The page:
In search of Yamuna Reflections on a River Lost by Sarandha Jain


Yamuna means many things to Indians. Especially to people who live closer to it. There are concerns about it being reduced to a dirty stream, which no longer looks like the river of our imagination. The Yamuna being the subject of the book makes you reach out for this book In search of Yamuna. And you want to know more about this river.

Having written by a very young author and someone who works for an environmental organization the book carries its own biases. The author’s mind is trained in development vs environment debate. And some words like neo-liberalism seem to have caught her fancy. The book is based on half-baked research where the purpose of the research is not even clear. While she condemns all development blindly and wants no flyovers, no big buildings, no industry, no Delhi metro she is very proud of her father’s chauffeur driven car. And is probably ignorant of the fact that the money she has liberally been brought up on came from a business that her father either owned or worked for.

She has asked a few questions repeatedly through the book. The questions that you usually hear from the environmentalist and are valid questions that the policymakers and government need to critically look at and provide answers to. But I have a question for the people who ask questions. Can you provide the alternate solution with your questions? For example, it is very easy to say use no plastic (to others, especially the poor people). But can you first give them an equally viable alternative? And then ask them to change. It is very easy for us to drive around in Chauffer driven cars and raise our fingers at public infrastructure like Delhi Metro. When you question the whole establishment, I want to know your credentials. What have you done to gain the legitimacy to ask those questions?

In search of Yamuna Reflections on a River Lost by Sarandha Jain

The romantic parts of the book that talks about the riverfront culture and the myths and stories associated with the river are scattered sporadically throughout the book. There is so much more to the Yamuna than the book has captured. If you look at the Puranas they would tell the story of Yamuna. Book talks repeatedly about the riverfront culture. Which in author’s mind seem to be a traditional place for recreation. Where people can come to the banks of the river and enjoy them. But at the same time she is opposed to the idea of amusement parks on the river, do I see confusion? She had a good story in tales of people who once lived on the banks of the river like the Pahalwans and the Dhobis. But she just scratches the surface there.

She did not make an effort to get into the minds and hearts of those people. And their connection with the river which at times is assumed in her own mind. One interview like interaction is not enough to know people who are very different from you.

The author probably did one journey from Yamunotri to Allahabad. The journey itself could have been a very strong thread in the book. But it has again been referred sporadically here and there. She could have captured the relationship or interactions of the people with the Yamuna across the length of the river. She could have captured the rituals that people perform to date to keep this relationship alive. If she had spent ample time, she would have established that connect with the riverfront people. That would have enriched her thoughts and hence her writing.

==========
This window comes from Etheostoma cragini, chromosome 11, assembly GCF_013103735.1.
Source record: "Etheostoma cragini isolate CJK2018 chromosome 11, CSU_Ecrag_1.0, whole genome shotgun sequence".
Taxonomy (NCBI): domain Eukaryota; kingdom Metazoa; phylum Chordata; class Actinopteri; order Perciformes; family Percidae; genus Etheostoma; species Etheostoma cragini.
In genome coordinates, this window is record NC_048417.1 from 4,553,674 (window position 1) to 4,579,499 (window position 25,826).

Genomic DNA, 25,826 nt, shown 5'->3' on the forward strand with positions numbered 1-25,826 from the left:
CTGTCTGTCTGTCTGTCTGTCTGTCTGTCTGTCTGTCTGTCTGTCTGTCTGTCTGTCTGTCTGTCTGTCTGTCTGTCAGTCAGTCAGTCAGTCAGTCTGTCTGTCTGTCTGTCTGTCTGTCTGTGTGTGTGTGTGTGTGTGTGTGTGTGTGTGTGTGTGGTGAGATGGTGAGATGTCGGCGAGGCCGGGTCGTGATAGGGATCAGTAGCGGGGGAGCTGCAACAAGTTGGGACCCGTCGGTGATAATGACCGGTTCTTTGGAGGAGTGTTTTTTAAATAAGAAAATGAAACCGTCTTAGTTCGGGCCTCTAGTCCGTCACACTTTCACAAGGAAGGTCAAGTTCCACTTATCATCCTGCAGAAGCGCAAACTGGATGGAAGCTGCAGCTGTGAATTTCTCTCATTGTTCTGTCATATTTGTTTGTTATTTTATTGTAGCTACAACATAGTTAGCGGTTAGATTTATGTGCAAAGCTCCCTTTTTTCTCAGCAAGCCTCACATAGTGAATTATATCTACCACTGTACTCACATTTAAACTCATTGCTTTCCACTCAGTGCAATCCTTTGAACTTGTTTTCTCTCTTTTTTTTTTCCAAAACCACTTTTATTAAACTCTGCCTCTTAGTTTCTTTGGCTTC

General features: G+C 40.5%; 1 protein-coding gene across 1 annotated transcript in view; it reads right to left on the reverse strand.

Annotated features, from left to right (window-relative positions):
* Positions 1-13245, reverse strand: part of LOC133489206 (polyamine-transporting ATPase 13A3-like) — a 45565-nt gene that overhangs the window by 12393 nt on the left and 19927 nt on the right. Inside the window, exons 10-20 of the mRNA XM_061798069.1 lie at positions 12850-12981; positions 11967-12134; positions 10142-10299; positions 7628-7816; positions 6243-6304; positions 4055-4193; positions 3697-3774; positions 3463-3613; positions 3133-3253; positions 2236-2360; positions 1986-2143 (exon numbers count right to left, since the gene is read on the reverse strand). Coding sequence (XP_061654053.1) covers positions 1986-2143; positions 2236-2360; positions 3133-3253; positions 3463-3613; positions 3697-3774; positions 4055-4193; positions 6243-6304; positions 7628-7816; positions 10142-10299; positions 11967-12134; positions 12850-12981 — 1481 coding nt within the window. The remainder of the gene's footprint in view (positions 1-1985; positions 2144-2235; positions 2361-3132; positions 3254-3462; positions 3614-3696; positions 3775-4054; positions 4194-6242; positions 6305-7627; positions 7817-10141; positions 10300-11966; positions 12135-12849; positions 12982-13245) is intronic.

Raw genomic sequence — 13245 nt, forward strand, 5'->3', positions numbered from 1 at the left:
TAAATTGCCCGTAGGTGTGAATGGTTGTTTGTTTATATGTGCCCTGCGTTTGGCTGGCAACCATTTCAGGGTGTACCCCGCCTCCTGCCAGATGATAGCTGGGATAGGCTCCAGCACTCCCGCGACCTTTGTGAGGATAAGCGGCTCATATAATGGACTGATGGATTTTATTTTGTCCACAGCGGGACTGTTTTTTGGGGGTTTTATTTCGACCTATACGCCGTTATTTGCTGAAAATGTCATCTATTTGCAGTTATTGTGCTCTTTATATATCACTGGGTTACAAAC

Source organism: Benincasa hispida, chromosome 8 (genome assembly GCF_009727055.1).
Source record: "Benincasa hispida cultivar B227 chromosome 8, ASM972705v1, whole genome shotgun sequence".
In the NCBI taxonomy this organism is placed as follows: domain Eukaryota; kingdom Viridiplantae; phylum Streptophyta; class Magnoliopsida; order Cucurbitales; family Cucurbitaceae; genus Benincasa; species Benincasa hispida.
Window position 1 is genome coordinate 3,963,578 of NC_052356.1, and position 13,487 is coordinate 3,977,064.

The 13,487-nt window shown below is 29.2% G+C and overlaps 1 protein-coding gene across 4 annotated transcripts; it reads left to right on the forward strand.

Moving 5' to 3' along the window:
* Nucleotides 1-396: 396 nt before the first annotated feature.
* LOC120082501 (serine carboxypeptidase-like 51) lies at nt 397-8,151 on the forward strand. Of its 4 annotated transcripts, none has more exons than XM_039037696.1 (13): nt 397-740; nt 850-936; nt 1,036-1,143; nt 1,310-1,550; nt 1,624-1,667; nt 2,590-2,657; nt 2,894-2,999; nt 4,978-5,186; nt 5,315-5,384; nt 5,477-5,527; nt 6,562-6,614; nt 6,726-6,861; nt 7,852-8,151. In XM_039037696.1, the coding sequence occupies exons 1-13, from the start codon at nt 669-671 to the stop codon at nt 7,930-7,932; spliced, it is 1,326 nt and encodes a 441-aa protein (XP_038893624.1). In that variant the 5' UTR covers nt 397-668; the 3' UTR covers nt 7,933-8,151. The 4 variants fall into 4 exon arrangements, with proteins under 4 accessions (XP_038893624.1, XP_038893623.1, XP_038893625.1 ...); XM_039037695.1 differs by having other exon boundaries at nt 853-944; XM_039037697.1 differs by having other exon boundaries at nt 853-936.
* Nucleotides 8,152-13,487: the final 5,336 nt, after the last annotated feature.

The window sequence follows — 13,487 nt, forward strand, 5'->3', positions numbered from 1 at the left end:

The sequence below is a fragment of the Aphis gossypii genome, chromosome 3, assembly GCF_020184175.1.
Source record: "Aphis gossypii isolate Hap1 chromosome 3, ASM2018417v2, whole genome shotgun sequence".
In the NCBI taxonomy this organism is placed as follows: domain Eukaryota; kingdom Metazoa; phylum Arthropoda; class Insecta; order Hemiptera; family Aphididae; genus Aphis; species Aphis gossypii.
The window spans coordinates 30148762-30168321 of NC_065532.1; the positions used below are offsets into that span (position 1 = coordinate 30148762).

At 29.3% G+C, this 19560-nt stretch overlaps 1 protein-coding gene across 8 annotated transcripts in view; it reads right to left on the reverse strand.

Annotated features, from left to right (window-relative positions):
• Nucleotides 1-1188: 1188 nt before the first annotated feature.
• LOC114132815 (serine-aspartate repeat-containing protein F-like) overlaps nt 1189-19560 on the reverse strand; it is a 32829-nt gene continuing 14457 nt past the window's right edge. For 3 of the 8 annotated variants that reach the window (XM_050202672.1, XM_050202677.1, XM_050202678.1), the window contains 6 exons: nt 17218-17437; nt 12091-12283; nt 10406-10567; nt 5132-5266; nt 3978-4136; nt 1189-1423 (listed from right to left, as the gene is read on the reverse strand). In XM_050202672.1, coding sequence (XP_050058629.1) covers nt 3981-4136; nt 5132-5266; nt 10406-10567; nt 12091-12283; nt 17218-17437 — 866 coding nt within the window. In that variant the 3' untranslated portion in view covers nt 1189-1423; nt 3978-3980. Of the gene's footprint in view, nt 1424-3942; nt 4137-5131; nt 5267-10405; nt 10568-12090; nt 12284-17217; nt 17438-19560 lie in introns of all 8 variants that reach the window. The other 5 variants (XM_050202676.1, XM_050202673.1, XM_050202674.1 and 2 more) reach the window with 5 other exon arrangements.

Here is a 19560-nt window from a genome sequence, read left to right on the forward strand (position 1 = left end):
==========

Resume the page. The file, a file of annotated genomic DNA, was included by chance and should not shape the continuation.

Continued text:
She seems to have been lost on the purpose of the book In search of Yamuna Reflections on a River Lost. Was it to thrash all the development happening in Delhi around Yamuna banks? Or was it to share her own perceived romance with the river? Did she want to share the science of a river or a romance as she keeps jumping between absolutely dry scientific facts and poetry in the same chapter? Most of the poetry seems to be borrowed or rather googled. Same sentences and same words have been repeated so many times that you feel as if you had misplaced the bookmark and are reading the same pages again.

The language is not uniform, sometimes it is ‘I’ and sometimes it is ‘We’. Some parts seem straight out of the other sources like the theory of culture. And you can see the inconsistency of language very clearly. The beginning is very impressively written, but the rest of the book falls through. A brave attempt on a topic that definitely needs to be written about. But deserves much more respect than this.

The book In search of Yamuna has a beautiful cover though, very aesthetically designed.

You may buy this book – In search of Yamuna Reflections on a River Lost by Sarandha Jain at Amazon India.

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  1. I'd like to respond more elaborately once I read the book, but I would like to point that there's a difference between banning plastic and plastic bags.

    It's not as obvious when it plays out in popular discourse, and this comes from those lobbying on behalf of ragpickers. It just doesn't seem to be justifiable on levels of toxicity alone. Again, not my field of expertise, but something to think about.


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